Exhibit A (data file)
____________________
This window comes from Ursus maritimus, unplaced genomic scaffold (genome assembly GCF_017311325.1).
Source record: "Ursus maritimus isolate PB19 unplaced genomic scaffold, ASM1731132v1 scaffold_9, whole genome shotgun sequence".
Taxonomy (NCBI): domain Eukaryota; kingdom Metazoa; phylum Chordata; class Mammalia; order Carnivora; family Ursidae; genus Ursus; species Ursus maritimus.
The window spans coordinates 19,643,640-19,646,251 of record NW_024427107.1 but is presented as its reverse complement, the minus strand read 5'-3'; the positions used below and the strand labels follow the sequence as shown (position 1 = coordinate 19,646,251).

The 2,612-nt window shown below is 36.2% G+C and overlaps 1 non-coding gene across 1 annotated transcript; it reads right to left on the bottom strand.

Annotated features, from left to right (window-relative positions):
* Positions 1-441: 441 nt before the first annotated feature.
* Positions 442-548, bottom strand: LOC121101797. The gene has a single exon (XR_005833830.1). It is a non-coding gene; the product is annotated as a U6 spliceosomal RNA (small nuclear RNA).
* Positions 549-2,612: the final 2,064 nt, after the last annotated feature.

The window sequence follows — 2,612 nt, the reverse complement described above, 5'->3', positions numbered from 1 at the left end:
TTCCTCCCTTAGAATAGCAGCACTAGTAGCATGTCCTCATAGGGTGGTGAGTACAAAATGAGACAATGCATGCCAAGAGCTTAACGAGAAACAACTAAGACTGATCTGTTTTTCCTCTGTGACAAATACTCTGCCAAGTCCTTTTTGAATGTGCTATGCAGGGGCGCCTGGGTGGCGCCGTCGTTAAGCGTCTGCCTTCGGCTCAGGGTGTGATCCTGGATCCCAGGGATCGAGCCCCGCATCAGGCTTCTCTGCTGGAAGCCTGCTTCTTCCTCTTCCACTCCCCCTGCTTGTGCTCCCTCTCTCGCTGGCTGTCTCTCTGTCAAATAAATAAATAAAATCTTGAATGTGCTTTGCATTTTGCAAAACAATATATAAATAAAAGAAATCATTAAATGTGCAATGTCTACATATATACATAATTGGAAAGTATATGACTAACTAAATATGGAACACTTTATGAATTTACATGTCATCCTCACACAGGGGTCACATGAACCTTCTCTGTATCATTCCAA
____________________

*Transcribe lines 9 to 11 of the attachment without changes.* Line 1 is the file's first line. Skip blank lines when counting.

* Positions 549-2,612: the final 2,064 nt, after the last annotated feature.

The window sequence follows — 2,612 nt, the reverse complement described above, 5'->3', positions numbered from 1 at the left end:
TTCCTCCCTTAGAATAGCAGCACTAGTAGCATGTCCTCATAGGGTGGTGAGTACAAAATGAGACAATGCATGCCAAGAGCTTAACGAGAAACAACTAAGACTGATCTGTTTTTCCTCTGTGACAAATACTCTGCCAAGTCCTTTTTGAATGTGCTATGCAGGGGCGCCTGGGTGGCGCCGTCGTTAAGCGTCTGCCTTCGGCTCAGGGTGTGATCCTGGATCCCAGGGATCGAGCCCCGCATCAGGCTTCTCTGCTGGAAGCCTGCTTCTTCCTCTTCCACTCCCCCTGCTTGTGCTCCCTCTCTCGCTGGCTGTCTCTCTGTCAAATAAATAAATAAAATCTTGAATGTGCTTTGCATTTTGCAAAACAATATATAAATAAAAGAAATCATTAAATGTGCAATGTCTACATATATACATAATTGGAAAGTATATGACTAACTAAATATGGAACACTTTATGAATTTACATGTCATCCTCACACAGGGGTCACATGAACCTTCTCTGTATCATTCCAA